By Natalie Mack, News Editor
The popular app Tik Tok, a video-sharing social media platform that allows anyone to upload a 15 second to 3 minute video to be viewed by others, has been a topic of conversation for both teenagers and headline news. Peaking during the pandemic, as everyone was stuck in their houses, this app has produced many different trends including dance routines, gym inspiration videos, food recipes, and so much more.
Recently, however, a more insidious trend called “devious licks” has been sweeping the world, mostly in schools. By definition, devious licks is a slang term for “…using illegal or frowned upon methods for personal gain…” (wavy.com) In this case, the personal gain is internet clout. In the past few months, these short videos with the same song show students opening up their backpacks, cars, and other hiding places to find school items such as microscopes, books, soap dispensers, and various other products that they lifted from their school campuses. Additionally, there have been some virtual uploads of students ripping whole sinks and toilets out of the walls.
As the second week of classes rolled around at Nantucket High School, the devious licks trend did too, as well as other acts of vandalism that didn’t involve theft. Incidents have included red dye being sprayed all over urinals and toilets in one of the NHS boys’ bathrooms, and soap dispensers being broken down with the soap squirted all over the floor and a soap container placed in the toilet.
An anonymous student at Nantucket High School mentioned that he walked into the bathroom and saw “…a hand sanitizer dispenser laid across the top of the stalls.” This specific incident occurred in the boys bathroom at NHS.
Facilities and grounds manager for Nantucket Public Schools, Diane O’Neil, added that, “…after that, we had several incidents at NHS, Cyrus Peirce Middle School, as well as Nantucket Intermediate School…we had red dye sprayed on a playground structure at NIS.”
At NHS and CPS, two faucets torn from the sinks had to be replaced, and dozens of paper towel dispensers were destroyed as well as 25 soap dispensers. These incidents took place at three out of the four public schools on Nantucket island. It is suspected there were no incidents at Nantucket Elementary School as most of the students would not have access to the Tik Tok app, which means they wouldn’t have caught wind of the devious lick challenge. School resource officer Cassie Thompson filed at least five police reports in regards to the vandalism.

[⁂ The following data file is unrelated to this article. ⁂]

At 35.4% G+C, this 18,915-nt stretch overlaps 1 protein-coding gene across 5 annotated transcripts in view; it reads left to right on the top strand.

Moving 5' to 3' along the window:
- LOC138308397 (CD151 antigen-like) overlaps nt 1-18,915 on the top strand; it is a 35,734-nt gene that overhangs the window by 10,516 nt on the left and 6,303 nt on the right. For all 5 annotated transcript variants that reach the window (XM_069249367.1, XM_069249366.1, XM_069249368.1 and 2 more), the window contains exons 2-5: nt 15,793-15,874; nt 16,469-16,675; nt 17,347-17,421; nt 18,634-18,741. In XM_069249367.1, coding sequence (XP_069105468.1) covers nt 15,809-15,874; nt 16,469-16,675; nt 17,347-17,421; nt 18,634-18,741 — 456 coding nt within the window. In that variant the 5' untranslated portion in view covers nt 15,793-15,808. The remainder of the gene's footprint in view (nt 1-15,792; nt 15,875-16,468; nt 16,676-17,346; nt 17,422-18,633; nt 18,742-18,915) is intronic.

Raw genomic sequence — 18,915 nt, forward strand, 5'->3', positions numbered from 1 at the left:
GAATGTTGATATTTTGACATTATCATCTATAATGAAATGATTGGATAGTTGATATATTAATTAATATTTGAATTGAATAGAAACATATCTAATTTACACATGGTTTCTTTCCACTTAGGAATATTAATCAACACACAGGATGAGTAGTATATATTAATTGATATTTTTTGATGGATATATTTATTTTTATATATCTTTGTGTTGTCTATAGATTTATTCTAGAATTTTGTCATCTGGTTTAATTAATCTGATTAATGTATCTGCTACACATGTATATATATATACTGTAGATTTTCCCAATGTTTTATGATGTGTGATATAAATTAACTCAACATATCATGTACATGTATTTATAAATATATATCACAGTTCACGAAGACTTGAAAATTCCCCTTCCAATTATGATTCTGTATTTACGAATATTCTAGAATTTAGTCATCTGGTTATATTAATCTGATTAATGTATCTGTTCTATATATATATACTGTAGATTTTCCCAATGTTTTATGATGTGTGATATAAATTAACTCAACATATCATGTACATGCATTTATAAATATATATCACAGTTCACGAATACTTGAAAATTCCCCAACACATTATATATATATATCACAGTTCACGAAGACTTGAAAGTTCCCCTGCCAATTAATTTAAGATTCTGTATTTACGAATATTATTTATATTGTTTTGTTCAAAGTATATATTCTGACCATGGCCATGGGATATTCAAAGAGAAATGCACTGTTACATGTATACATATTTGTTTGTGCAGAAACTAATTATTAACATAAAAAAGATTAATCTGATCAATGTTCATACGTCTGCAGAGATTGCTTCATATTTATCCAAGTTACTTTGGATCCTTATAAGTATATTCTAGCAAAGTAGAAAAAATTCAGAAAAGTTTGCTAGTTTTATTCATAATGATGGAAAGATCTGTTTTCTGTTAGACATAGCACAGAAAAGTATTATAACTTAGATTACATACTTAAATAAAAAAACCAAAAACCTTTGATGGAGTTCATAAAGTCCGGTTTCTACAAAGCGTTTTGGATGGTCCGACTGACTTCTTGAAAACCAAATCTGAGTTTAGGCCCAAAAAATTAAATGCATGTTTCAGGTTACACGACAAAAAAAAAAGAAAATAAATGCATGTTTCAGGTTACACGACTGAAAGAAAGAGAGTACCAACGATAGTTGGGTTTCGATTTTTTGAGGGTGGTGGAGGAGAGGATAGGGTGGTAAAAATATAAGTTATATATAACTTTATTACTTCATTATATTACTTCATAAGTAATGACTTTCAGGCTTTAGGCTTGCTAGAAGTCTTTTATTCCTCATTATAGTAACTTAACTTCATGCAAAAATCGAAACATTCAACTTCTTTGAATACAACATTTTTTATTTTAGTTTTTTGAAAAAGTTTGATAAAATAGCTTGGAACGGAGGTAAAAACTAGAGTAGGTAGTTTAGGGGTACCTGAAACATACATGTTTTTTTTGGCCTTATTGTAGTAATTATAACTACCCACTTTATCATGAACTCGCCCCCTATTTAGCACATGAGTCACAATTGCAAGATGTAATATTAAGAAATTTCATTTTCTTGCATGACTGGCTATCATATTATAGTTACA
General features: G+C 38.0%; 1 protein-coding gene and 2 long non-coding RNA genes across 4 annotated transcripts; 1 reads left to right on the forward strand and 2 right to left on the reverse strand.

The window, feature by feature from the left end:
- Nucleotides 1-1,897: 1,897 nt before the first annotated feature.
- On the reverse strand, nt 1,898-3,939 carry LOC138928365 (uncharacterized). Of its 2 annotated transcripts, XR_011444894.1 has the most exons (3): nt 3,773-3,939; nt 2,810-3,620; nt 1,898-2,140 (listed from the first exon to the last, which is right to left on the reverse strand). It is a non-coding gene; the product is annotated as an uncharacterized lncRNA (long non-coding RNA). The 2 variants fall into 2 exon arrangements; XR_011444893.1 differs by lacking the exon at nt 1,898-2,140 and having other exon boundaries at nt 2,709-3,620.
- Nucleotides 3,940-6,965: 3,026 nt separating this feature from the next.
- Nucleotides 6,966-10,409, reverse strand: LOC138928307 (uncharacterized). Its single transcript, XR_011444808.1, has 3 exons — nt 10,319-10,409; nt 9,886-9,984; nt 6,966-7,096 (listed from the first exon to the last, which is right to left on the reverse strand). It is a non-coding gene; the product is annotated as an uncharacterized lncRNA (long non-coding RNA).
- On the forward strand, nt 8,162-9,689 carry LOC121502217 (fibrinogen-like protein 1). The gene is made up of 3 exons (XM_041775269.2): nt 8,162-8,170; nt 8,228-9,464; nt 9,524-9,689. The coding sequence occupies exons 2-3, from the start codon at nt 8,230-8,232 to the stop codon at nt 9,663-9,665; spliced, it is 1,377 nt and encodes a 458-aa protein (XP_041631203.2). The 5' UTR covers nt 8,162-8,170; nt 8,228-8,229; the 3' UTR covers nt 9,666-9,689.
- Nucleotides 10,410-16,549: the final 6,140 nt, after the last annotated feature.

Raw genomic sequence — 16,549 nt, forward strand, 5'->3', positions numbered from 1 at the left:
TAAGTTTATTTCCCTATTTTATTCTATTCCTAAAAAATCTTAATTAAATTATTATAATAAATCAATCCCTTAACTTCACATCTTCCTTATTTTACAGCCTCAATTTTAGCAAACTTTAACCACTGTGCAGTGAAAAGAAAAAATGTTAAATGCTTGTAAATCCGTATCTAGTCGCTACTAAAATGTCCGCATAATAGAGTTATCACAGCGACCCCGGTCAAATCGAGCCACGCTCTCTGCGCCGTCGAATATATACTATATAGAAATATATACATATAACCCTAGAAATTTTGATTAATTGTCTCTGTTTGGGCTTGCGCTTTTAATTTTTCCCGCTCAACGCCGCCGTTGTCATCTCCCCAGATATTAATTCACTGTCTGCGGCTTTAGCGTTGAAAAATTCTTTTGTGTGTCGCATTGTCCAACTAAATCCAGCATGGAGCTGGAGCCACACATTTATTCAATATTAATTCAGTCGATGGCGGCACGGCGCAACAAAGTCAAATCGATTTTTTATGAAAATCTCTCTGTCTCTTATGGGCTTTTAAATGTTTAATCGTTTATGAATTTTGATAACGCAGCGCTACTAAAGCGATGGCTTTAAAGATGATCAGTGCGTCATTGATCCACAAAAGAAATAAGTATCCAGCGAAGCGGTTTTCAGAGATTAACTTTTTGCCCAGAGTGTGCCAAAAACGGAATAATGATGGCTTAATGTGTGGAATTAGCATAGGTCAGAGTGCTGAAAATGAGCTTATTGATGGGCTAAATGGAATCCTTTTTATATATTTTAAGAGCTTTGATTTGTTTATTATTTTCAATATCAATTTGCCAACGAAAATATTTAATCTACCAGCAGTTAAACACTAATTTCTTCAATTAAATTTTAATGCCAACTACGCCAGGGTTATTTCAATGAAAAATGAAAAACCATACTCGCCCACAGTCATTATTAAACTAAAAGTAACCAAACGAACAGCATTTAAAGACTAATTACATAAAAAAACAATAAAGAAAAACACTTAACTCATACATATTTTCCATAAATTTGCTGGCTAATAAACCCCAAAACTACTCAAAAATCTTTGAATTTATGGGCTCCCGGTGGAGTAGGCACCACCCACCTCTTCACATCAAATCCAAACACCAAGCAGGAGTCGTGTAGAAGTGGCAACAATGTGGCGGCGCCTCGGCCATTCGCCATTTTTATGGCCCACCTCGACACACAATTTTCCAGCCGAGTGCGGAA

The damage that students did was significant. The repairs that had to be made were costly, and it took custodial staff a long time to repair and replace the damaged property. O’Neil expressed that, “…it makes me sad to think our own students would destroy their own school. Our staff works very hard keeping our school buildings and our campus as pristine as possible. Students who attend Nantucket Publics Schools often chant ‘Whaler Pride’. You can’t boast having whaler pride or pride in your school and destroy your school at the same time.”
Once the school administration caught word of what was going on, they closed all the restrooms for student use except the ones located directly next to the front office. In addition, a new system was put in place to provide more supervision. Students were required to sign out of their classroom, take a pass, sign in with a designated school staff member, and wait outside the bathrooms. Once you signed in with the staff member, you were allowed to use the restroom. Once you were done, you had to sign out, return to your class, and sign back in. CPS followed suit, restricting their bathroom usage starting on the 30th of September.
As of Monday, September 28th, all bathrooms at Nantucket High School are fully opened for use. This is after one full week of using the bathroom system. With the bathroom re-opened, there have been no new incidents thus far.
O’Neil commented that the administration’s hopes and expectations for the future are students taking responsibility for their own actions, as well as reporting any vandalism or destructive acts that they see: “Going forward, I would like to see students speak up or tell someone of authority if they see something like this, or take on a leadership role and stop this kind of thing when they see it happening.”
The Tik Tok challenge has died down these past couple weeks as most school administrators around the world discovered what was going on. With Nantucket Public Schools’ proactive approach to combat the vandalism, it is suspected students will no longer participate in any more devious licks challenges.
If you have any information regarding any of the information discussed in this article, please reach out to a Nantucket High School administrator.